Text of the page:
Our Consumption Model Is Broken. Here’s How To Build A New One.
Ali El Idrissi

Another good start at this discussion, though much of what’s being said is idealism vs. despair without much of the out-of-the system thinking that is required to make the necessary changes. But again, we have to start with discussion and it would be a great theme for town meetings across the nation.

That being said, I have a couple of questions that I’ve been thinking about with regard to all this.

  1. Is this a situation where a great change would be made overall if every individual chose to make one small change? Or a series of changes? And if so, what would those changes be? If not, can it make much difference for individuals to read these overarching and overwhelming statistics?
  2. A greater question: I have never encountered any discussion of the possible impact of the explosion of personal technologies over the past few decades, either with regard to consumerism or to climate change. But all these gadgets are hot! And the signals from satellites are real “things” that have real impact — is it not likely that some of that energy affects our climate? b) Besides, what is more physically wasteful than upgrading phones etc every year or less? c) Beyond that, what is the impact of personal technologies on producing the advertising and mindset that promotes consumerism?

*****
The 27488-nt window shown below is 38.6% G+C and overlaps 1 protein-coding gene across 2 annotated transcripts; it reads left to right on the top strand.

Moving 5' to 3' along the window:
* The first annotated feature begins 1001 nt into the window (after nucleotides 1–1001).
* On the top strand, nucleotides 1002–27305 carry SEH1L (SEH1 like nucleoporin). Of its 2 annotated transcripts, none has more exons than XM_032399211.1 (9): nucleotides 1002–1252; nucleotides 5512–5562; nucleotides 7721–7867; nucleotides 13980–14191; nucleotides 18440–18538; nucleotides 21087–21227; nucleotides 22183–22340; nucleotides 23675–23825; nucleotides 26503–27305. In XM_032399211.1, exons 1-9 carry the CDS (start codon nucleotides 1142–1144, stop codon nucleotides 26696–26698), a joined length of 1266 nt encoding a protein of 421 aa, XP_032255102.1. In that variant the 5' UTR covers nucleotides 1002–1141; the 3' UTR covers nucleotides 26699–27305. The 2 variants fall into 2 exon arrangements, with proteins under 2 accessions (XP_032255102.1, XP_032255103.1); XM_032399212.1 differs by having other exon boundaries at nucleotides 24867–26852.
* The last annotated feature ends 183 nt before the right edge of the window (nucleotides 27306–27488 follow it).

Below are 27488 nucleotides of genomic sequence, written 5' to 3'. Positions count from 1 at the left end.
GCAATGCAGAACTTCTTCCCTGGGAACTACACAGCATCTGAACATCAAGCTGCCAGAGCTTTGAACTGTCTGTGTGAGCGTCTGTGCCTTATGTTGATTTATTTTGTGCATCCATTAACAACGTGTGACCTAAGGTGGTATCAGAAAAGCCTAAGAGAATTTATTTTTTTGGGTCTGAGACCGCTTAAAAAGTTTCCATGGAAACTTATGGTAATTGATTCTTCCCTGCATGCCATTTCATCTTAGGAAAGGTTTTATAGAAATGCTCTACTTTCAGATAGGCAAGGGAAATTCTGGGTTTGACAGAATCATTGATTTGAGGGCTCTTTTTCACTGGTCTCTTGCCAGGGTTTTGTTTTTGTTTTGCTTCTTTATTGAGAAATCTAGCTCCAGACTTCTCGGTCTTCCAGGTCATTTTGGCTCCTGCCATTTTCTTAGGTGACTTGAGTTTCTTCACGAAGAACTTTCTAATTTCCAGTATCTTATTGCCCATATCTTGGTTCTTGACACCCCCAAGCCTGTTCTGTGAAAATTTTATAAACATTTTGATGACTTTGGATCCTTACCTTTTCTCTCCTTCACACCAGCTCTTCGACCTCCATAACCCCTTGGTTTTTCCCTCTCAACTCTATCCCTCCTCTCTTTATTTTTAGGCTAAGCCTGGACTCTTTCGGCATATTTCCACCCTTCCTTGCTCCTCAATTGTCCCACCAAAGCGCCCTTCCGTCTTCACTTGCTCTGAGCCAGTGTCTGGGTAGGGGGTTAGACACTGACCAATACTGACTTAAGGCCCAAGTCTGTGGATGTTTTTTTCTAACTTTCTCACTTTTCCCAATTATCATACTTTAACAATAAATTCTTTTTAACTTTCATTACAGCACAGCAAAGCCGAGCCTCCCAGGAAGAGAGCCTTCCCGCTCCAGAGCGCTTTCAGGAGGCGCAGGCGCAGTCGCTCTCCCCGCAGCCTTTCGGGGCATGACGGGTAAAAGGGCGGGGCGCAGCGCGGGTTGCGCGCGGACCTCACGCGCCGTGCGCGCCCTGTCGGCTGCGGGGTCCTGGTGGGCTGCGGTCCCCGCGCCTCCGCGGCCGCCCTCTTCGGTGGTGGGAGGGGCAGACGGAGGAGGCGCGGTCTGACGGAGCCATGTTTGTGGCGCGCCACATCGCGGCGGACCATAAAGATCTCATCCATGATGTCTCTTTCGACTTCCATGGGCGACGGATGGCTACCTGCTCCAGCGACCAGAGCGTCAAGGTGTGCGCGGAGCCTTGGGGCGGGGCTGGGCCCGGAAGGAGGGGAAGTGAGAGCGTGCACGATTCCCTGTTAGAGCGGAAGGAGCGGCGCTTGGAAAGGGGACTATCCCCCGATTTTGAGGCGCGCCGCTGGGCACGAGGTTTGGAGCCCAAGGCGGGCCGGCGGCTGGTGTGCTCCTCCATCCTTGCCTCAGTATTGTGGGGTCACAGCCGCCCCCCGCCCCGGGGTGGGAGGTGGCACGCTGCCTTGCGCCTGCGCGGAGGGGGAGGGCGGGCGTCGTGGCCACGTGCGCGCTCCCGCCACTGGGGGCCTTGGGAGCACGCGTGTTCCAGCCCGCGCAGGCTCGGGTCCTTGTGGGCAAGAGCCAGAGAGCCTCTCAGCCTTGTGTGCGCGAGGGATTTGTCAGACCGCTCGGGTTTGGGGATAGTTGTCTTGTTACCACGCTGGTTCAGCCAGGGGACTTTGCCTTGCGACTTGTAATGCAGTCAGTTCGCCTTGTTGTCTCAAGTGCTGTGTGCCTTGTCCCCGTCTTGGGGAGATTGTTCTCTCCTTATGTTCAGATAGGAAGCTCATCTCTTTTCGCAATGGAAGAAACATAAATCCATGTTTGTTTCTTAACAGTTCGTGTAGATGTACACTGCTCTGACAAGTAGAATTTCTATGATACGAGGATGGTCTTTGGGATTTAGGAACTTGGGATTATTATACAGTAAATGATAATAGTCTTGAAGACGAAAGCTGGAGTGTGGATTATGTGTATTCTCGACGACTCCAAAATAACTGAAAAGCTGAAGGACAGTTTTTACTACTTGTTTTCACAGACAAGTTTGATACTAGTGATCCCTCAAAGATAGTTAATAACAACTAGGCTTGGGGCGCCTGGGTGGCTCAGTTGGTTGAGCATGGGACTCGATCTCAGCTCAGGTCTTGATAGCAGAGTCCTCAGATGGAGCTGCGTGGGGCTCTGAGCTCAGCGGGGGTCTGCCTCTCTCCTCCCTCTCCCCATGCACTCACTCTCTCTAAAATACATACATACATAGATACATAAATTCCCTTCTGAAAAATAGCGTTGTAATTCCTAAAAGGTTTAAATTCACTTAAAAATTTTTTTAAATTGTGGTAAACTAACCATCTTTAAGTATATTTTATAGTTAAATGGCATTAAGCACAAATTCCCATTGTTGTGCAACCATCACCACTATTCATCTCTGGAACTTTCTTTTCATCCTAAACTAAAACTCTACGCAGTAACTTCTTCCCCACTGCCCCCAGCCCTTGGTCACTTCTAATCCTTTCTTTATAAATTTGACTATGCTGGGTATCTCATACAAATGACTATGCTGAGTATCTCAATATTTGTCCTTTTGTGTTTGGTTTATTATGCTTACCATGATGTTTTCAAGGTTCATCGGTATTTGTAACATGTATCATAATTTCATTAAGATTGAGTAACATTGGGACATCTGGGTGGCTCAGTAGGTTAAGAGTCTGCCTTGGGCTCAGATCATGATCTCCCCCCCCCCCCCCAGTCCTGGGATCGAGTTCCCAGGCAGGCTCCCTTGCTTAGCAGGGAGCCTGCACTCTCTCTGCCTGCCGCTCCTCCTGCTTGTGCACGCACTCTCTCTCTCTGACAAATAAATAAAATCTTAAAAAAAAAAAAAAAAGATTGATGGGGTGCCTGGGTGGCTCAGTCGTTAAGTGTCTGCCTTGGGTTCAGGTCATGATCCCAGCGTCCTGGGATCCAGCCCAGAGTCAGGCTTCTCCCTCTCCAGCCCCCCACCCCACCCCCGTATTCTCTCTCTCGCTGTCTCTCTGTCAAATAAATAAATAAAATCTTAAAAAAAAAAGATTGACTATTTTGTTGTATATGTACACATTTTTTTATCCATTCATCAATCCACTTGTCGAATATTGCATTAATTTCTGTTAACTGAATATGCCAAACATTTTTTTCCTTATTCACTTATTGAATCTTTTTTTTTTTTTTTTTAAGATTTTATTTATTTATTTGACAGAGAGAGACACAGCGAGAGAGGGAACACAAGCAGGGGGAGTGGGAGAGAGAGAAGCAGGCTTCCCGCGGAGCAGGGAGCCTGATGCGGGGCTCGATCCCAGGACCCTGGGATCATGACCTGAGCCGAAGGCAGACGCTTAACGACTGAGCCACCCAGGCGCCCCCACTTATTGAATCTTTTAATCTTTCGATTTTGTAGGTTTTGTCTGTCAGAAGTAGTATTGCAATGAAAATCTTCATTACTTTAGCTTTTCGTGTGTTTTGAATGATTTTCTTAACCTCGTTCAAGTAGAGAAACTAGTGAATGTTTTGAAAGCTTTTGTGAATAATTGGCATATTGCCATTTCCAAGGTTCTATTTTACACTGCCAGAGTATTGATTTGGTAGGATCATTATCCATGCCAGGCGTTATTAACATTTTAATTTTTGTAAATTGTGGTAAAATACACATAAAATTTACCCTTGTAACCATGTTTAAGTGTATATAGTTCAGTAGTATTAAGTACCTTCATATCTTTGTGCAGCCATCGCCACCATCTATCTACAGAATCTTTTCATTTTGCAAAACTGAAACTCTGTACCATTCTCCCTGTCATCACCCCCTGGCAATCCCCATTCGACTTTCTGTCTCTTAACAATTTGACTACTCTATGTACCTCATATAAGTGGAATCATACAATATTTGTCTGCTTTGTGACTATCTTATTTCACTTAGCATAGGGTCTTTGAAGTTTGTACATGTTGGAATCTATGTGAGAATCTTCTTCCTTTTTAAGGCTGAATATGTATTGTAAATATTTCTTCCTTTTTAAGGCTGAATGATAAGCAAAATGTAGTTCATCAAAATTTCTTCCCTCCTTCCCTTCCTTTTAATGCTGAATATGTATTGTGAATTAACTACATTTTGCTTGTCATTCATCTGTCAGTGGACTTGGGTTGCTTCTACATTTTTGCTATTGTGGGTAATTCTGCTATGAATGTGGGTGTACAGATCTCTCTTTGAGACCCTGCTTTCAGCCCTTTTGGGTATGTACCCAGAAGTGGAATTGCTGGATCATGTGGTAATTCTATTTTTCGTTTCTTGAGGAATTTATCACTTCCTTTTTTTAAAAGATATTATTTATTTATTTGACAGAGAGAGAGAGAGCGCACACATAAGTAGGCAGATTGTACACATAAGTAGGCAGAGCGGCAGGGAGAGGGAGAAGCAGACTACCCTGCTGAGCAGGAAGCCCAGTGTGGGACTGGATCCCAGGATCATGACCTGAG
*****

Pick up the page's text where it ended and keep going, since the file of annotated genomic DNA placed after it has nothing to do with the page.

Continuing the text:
I thought I’d resist some of this stuff, did for awhile, but it is all so compelling, socially as well as individually. It’s a human condition that dates back to the “Garden of Eatin’” and the best countermeasure for wanton materialism is an enhanced spiritual awakening, a better understanding of who we are as humans, with creativity being heralded as what we all do, not what others produce and we consume.

I think examination of our ‘relationship’ to our technology would be a very revealing way to approach this conversation. Meanwhile, I believe if we had a known choice between our cell phones and our glaciers there wouldn’t be a contest. Not for a while yet.